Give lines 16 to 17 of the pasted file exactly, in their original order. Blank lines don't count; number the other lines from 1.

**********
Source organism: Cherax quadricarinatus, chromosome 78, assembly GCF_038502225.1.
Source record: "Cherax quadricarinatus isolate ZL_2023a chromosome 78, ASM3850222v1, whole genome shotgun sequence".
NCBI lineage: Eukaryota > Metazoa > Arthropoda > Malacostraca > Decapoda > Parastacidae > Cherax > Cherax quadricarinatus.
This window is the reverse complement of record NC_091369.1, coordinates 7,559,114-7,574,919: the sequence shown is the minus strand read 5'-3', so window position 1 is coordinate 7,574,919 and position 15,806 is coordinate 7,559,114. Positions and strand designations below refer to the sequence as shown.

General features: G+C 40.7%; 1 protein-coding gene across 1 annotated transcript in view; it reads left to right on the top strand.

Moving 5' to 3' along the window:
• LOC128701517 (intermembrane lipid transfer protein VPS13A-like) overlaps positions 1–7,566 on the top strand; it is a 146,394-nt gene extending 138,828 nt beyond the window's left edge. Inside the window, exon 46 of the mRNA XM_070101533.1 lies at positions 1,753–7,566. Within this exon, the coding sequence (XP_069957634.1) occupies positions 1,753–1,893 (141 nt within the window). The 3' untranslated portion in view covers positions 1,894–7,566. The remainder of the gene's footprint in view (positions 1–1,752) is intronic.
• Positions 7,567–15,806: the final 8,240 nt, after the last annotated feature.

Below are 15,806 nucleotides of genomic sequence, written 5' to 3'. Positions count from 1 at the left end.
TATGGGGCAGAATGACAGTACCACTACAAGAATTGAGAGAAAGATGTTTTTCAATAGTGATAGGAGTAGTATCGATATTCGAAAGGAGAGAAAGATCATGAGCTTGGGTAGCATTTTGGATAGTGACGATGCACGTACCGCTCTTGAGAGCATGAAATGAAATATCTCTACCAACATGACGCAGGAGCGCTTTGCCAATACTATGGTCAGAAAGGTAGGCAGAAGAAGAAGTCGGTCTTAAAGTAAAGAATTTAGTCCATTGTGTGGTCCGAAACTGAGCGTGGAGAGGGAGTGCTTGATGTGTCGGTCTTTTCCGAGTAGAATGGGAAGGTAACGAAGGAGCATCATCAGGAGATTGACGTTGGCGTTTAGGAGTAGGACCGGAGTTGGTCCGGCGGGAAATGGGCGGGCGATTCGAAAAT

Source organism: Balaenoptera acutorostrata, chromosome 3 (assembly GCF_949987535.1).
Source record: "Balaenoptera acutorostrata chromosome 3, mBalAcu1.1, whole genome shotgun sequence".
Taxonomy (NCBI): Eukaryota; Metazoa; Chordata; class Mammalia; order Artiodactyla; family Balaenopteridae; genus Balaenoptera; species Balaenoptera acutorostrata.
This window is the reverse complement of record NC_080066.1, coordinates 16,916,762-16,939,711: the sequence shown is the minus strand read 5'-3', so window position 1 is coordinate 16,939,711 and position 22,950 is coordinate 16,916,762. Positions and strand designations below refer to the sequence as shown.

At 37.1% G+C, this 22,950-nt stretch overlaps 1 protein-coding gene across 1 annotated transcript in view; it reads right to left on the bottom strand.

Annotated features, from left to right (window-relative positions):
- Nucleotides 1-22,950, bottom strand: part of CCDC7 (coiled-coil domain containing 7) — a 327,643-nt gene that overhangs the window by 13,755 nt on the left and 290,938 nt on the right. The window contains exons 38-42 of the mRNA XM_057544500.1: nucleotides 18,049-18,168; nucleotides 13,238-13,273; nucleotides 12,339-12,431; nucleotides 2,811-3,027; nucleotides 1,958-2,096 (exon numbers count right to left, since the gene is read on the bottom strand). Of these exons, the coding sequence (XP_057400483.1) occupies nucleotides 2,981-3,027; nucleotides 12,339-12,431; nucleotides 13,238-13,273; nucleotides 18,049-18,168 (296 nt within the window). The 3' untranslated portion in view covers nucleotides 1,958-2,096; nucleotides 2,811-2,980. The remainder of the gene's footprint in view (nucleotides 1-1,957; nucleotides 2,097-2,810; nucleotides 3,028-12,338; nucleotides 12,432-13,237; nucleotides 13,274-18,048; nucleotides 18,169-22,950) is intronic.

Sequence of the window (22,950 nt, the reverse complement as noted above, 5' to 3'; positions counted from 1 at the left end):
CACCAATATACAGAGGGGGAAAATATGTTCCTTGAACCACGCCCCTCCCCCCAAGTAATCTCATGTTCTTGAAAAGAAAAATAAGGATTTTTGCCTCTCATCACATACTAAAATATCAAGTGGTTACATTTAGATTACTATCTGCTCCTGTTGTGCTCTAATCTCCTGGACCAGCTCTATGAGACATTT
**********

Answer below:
Annotated features, from left to right (window-relative positions):
- Nucleotides 1-22,950, bottom strand: part of CCDC7 (coiled-coil domain containing 7) — a 327,643-nt gene that overhangs the window by 13,755 nt on the left and 290,938 nt on the right. The window contains exons 38-42 of the mRNA XM_057544500.1: nucleotides 18,049-18,168; nucleotides 13,238-13,273; nucleotides 12,339-12,431; nucleotides 2,811-3,027; nucleotides 1,958-2,096 (exon numbers count right to left, since the gene is read on the bottom strand). Of these exons, the coding sequence (XP_057400483.1) occupies nucleotides 2,981-3,027; nucleotides 12,339-12,431; nucleotides 13,238-13,273; nucleotides 18,049-18,168 (296 nt within the window). The 3' untranslated portion in view covers nucleotides 1,958-2,096; nucleotides 2,811-2,980. The remainder of the gene's footprint in view (nucleotides 1-1,957; nucleotides 2,097-2,810; nucleotides 3,028-12,338; nucleotides 12,432-13,237; nucleotides 13,274-18,048; nucleotides 18,169-22,950) is intronic.